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The Mau Movement: Samoa's Fight for Independence Against New Zealand's Brutal Colonial Rule

by Joey Nanai  I    14th May 2024

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The Samoan Islands: A Coveted Polynesian Paradise
The Samoan Islands, nestled in the heart of the Pacific Ocean, have a rich history that spans over 3,000 years. This Polynesian paradise, located 3,000 kilometers north of New Zealand, was fiercely fought over by the British, Germans, and Americans in the late 1800s. Drawn to its strategic port and bountiful resources, the colonizers drew a line through the middle of the map, dividing the islands between them - the eastern islands going to the Americans, the west to the Germans, and the British getting concessions in other parts of the world.

New Zealand's Disastrous Colonial Rule
In the aftermath of World War I, New Zealand, desperate to get into the colonizing game, took over the administration of Western Samoa on behalf of the British Empire. Sending a sheep farmer from Southland, Colonel Robert Logan, to govern the islands, New Zealand's military-led administration came with a poor understanding of the local people and a heavy hand.

Oppressive Policies and the Devastating Influenza Outbreak
Under New Zealand's rule, the Samoan people faced a crippling whitewash of their social structure, as the colonial administrators stripped chiefs of their titles and power, and focused everything on the administrator himself. This, coupled with the economic downturn, led to widespread anti-New Zealand sentiment among the Samoans. The situation only worsened when, in November 1918, New Zealand allowed the Talune, a ship carrying the Spanish influenza, to dock in Apia Harbor. This catastrophic decision nearly wiped out a quarter of the Samoan population, leaving a lasting trauma on the islands

The Rise of the Mau Movement
The scars of Samoa's colonial past and the anguish of the devastating influenza outbreak fueled the rise of the Mau movement, a revolutionary movement for Samoa's independence. The Mau had its roots in the earlier German colonial era, with leaders like Lauaki Namulau'ulu Mamoe being exiled to Saipan for their resistance. Now, the seeds were being sown for the Mau to rise again, with the catch-cry "Samoa for the Samoans" becoming a rallying call for the nation. Prominent Samoan leaders like Tupua Tamasese III and Taisi Olaf Frederick Nelson were at the forefront of the movement, organizing committees to work against the New Zealand administration.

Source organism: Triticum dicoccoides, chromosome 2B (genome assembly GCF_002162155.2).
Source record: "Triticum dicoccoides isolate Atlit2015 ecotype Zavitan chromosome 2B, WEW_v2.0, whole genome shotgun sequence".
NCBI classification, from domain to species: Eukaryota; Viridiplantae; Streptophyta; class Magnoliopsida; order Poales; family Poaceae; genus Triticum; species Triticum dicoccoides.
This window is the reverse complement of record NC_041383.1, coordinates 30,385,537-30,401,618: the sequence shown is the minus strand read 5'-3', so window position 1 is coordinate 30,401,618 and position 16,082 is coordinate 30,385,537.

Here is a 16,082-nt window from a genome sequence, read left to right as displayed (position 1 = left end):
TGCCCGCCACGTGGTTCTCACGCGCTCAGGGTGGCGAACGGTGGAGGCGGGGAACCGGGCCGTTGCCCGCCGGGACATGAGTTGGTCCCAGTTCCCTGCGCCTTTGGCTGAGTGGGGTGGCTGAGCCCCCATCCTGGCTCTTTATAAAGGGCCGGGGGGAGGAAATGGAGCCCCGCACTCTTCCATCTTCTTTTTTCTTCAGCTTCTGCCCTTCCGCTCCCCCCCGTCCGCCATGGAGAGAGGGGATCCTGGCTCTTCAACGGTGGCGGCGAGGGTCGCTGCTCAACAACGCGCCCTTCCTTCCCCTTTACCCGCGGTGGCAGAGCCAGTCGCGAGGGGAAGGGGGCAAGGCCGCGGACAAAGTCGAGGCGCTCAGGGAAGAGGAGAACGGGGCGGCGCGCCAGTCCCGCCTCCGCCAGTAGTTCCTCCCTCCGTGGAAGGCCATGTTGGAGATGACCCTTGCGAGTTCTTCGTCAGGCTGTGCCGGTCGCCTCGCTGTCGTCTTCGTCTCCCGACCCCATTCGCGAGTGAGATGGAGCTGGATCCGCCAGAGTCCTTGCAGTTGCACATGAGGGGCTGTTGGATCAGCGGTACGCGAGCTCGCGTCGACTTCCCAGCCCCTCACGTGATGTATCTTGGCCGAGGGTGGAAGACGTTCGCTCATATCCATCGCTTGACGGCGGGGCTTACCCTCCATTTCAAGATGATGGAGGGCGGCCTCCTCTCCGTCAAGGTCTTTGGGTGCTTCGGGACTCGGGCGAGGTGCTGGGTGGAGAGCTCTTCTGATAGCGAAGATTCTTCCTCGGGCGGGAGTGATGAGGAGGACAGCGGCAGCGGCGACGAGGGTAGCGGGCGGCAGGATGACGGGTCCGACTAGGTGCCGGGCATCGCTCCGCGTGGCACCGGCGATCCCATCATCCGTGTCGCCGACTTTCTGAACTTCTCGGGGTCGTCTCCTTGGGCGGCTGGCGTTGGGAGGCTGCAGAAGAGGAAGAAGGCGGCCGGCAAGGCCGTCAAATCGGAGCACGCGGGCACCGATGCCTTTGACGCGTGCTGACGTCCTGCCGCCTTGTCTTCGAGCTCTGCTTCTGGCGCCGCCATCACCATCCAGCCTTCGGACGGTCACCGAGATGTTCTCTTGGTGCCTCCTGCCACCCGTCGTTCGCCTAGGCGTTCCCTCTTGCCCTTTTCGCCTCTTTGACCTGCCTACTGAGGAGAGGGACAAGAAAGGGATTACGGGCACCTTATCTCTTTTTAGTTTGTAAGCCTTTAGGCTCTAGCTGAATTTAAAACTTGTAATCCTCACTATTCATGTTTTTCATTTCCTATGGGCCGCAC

New Zealand's Brutal Crackdown on the Mau Movement
The New Zealand government, sensing the growing threat of the Mau, systematically tried to squash the movement. In 1928, they banished Taisi Olaf Nelson and three others from Samoa, in an attempt to humiliate the Mau members. When this failed to quell the resistance, the colonial administrators resorted to more drastic measures.

The Tragic Events of "Black Saturday"
On December 28, 1929, a peaceful protest march by the Mau in Apia Harbor turned deadly when the New Zealand police opened fire on the unarmed protesters. In a shocking act of violence, close to 60 people were injured, and 11 were killed, including the Mau's talismanic figurehead and leader, High Chief Tupua Tamasese. Despite Tupua Tamasese's dying plea for peace, rather than seeking justice or accountability, the New Zealand government doubled down on its crackdown. They brought in more police and even sent the Royal Air Force to hunt down the men of the Mau, further fueling the resistance.

The Resilience of the Samoan People
The Samoan people's resilience in the face of this brutal colonial rule was truly remarkable. When the male leaders of the Mau were targeted, the women stepped up, forming new leadership and strategies to keep the momentum of the resistance moving forward.


A Legacy of Nonviolent ResistanceTupua Tamasese's dying words, "My blood has been spilt for Samoa. I am proud to give it. Do not dream of avenging it as it was spilt in maintaining peace," cemented his legacy as a champion of nonviolent resistance, echoing the philosophies of Gandhi and Martin Luther King Jr. before them.

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The Long Road to Apology and Reconciliation

It would take decades for the New Zealand government to acknowledge the injustices it had committed in Samoa. In 2002, Prime Minister Helen Clark formally apologized to the Samoan people for the "inexcusable actions and attitudes" of the colonial rulers. However, the attitudes that contributed to that colonialist rule are still present today, as evidenced by the comments about Pacific people on social media. The story of the Mau movement and New Zealand's brutal suppression of Samoa's fight for independence remains an important part of history that is often omitted from the pages of New Zealand's history books.

Honouring the Sacrifices of the Mau Movement

The Mau movement stands as a testament to the Samoan people's unwavering spirit and their determination to reclaim their rightful place in the Pacific. The sacrifices of the Mau leaders and the countless Samoans who suffered under New Zealand's colonial rule must be remembered and honoured, lest we forget the lessons of the past and the ongoing struggle for self-determination and justice.

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